H.R. 1771: Spousal Annuities in Medicaid Planning

Krause Financial

Disclaimer: With Medicaid, VA, and insurance regulations frequently changing, past blog posts may not be presently accurate or relevant. Please contact our office for information on current planning strategies, tips, and how-to's.

You might recall a letter the National Association of State Medicaid Directors (“NASMD”) wrote to the Centers for Medicare & Medicaid Services (“CMS”) back in March of 2010. The letter was regarding the use of short-term annuities in spousal planning, particularly on the technique where community spouses were using the annuities to return the entire spend-down amount in a matter of only several months – usually at the tune of $40,000+ of monthly income.

NASMD had requested that CMS take the position that these annuities be treated as trust-like devices and that the investment be considered a countable resource in determining the institutionalized spouse’s Medicaid eligibility.

If you are not familiar with this letter, you may find a copy of it here.  NAELA was swift to react with a letter of their own, and nothing ever really came of the ordeal since.  Until now.

On April 14, 2015, the Republican Representative for Oklahoma’s 2nd Congressional District, Rep. Markwayne Mullinintroduced a bill to amend Title XIX of the Social Security Act to count portions of the income from a community spouse’s annuity in determining eligibility for the institutionalized spouse. The text of the bill states that “if payment of income made solely in the name of the community spouse, one-half of the income shall be considered available to the institutionalized spouse and one-half to the community spouse.” This would apply to all “qualifying annuities,” defined as those purchased within the look-back period, with the exception of annuities consisting of tax-qualified investments, such as an IRA.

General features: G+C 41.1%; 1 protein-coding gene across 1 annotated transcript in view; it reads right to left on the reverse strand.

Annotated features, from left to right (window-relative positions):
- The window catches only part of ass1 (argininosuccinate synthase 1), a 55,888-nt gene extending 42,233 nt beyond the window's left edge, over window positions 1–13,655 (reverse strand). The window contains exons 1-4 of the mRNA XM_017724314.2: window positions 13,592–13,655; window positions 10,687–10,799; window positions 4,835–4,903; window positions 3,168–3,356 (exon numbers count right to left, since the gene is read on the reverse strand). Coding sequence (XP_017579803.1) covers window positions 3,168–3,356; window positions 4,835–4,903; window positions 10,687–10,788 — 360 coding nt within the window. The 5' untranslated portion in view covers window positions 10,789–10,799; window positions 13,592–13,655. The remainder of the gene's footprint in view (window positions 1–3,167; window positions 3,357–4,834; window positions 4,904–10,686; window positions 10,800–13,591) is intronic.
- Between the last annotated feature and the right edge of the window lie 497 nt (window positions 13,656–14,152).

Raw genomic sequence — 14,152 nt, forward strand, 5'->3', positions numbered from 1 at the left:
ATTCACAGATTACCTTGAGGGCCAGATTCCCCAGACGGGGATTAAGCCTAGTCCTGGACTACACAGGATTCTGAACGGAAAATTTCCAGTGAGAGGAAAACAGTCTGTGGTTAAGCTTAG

For many, depending on the MMNA calculations, the above bill may not be much of a concern if passed. However, for the technique the NASMD letter intended to strike down, the problem is obvious – Medicaid eligibility could never be obtained.

Situations exist where a short-term annuity is completely appropriate in Medicaid planning, such as to provide a community spouse with reasonable monthly income to maintain his or her standard of living. However, their use is most commonly seen in individual gifting plans that include a small spend-down amount. I am of the opinion that it is not appropriate to utilize a short-term annuity in a spousal case where the couple has a very high net worth, resulting in the community spouse receiving $80,000+ of monthly income.

Currently, the above-referenced bill has a poor prognosis.  It has an 11% chance of getting past the House Energy and Commerce Committee, and a 4% chance of being enacted. Track the bill’s status here: https://www.govtrack.us/congress/bills/114/hr1771

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